Oxford University Press (OUP), Rheumatology, 2020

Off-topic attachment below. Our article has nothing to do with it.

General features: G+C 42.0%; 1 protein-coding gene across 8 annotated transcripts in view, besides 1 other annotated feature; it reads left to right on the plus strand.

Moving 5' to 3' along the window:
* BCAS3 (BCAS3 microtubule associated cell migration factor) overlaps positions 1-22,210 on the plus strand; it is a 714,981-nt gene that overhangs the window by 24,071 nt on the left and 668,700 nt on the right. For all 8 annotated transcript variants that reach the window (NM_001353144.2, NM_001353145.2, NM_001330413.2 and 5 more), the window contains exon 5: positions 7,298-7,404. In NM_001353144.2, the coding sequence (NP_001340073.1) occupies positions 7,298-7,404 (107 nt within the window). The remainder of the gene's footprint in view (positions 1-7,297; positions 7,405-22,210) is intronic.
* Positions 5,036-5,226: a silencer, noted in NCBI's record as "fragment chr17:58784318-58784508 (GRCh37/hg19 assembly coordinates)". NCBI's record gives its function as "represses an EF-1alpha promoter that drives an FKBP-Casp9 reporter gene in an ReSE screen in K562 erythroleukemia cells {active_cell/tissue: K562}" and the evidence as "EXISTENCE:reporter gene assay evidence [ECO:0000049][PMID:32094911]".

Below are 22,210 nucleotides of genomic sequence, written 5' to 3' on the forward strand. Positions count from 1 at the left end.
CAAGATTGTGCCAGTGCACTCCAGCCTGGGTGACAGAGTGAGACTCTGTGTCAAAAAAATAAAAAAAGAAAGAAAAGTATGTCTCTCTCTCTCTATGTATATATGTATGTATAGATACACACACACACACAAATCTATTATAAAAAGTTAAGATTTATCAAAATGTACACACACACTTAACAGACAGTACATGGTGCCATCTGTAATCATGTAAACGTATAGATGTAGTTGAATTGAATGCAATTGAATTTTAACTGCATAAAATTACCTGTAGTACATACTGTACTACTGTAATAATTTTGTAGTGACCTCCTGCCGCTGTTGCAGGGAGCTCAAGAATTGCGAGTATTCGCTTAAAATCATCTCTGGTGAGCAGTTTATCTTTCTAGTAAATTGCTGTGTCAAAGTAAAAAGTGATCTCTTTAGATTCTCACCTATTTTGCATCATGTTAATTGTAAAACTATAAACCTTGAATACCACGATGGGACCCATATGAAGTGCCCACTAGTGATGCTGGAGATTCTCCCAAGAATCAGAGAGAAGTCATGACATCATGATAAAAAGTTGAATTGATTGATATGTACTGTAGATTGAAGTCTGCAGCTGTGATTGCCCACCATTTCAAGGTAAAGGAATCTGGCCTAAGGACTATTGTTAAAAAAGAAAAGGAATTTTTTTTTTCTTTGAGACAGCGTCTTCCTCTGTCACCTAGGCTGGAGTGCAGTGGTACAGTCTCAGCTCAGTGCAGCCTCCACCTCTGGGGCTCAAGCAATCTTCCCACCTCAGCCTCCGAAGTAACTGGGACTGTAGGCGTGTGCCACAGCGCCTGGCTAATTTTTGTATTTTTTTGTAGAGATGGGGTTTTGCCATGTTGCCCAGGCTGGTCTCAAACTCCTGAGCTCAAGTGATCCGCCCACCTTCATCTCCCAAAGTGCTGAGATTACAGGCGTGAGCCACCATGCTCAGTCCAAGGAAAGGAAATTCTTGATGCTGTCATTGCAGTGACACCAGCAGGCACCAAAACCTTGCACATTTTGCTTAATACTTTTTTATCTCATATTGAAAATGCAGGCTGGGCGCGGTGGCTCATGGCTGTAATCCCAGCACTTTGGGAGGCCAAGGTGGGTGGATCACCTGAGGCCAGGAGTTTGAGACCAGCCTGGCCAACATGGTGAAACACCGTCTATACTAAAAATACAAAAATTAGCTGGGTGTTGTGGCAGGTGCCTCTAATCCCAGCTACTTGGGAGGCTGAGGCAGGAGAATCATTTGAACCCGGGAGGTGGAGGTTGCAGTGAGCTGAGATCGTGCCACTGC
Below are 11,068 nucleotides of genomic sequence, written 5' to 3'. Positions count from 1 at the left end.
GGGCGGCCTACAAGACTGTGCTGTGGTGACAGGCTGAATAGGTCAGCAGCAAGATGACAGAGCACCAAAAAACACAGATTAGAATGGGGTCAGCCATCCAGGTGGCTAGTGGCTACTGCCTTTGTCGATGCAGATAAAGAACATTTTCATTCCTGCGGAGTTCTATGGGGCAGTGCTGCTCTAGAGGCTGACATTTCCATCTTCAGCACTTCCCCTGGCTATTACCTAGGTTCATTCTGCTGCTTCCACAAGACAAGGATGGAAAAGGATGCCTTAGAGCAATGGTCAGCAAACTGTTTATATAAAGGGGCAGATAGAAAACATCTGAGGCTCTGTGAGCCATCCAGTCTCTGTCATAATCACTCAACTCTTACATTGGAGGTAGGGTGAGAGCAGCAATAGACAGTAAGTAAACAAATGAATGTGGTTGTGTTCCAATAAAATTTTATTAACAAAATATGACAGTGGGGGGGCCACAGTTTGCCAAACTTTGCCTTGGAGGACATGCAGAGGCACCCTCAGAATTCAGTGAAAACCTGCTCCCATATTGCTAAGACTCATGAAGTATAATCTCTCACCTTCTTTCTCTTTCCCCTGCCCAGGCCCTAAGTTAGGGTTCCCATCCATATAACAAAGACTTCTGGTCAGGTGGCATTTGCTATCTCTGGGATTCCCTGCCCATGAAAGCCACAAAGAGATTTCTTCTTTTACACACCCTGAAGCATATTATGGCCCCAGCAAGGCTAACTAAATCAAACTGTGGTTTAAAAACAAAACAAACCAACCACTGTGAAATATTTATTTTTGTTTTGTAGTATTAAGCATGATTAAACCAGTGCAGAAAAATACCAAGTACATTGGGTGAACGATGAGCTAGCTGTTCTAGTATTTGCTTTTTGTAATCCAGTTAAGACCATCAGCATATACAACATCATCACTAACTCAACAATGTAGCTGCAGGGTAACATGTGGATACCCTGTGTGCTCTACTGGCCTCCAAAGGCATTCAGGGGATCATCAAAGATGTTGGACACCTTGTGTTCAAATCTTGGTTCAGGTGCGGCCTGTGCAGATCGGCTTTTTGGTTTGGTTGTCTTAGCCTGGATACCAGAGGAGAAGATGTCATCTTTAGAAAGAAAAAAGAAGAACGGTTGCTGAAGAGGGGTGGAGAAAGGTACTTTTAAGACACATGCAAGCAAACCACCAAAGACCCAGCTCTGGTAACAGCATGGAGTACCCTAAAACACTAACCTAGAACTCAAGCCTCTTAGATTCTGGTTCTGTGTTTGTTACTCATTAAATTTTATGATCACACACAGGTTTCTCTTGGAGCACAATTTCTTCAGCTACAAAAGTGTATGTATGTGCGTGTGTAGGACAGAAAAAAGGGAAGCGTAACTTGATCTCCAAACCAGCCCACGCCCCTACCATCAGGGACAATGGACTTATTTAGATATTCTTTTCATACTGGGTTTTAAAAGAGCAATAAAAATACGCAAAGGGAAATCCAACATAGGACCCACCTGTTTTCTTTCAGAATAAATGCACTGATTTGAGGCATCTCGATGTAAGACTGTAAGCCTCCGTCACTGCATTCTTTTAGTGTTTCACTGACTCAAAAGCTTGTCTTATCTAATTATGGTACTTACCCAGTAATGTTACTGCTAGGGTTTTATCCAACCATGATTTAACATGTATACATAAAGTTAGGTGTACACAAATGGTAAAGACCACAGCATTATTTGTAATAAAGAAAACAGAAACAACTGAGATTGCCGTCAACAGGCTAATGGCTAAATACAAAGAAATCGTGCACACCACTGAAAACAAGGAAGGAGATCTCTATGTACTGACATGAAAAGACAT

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Abstract Objective There is currently no diagnostic test for PMR. A characteristic pattern of extracapsular inflammation as assessed by contrast-enhanced MRI (ceMRI) has recently been described in the pelvis of patients with PMR. We aimed to evaluate the performance of inflammatory ceMRI signals at predefined pelvic sites as a diagnostic test for PMR. Methods Pelvic MRI scans of patients with pelvic girdle pain (n = 120), including 40 patients with an expert diagnosis of PMR and 80 controls with other reasons for pelvic pain were scored by three blinded radiologists, who evaluated the degree of contrast enhancement at 19 predefined tendinous and capsular pelvic structures. Different patterns of involvement were analysed statistically. Results The frequency of bilateral peritendinitis and pericapsulitis including less common sites, such as the proximal origins of the m. rectus femoris and m. adductor longus, differed significantly between PMR cases and controls: 13.4 ± 2.7 vs 4.0 ± 2.3. A cut-off of ≥10 inflamed sites discriminated well between groups (sensitivity 95.8%, specificity 97.1%). Bilateral inflammation of the insertion of the proximal m. rectus femoris or adductor longus tendons together with ≥3 other bilaterally inflamed sites performed even better (sensitivity 100%, specificity 97.5%). Conclusion This study confirms that a distinctive MRI pattern of pelvic inflammation (bilateral peritendinitis and pericapsulitis and the proximal origins of the m. rectus femoris and m. adductor longus) is characteristic for PMR. The high sensitivity and specificity of the set of anatomical sites evaluated suggests their clinical usefulness as a confirmatory diagnostic test.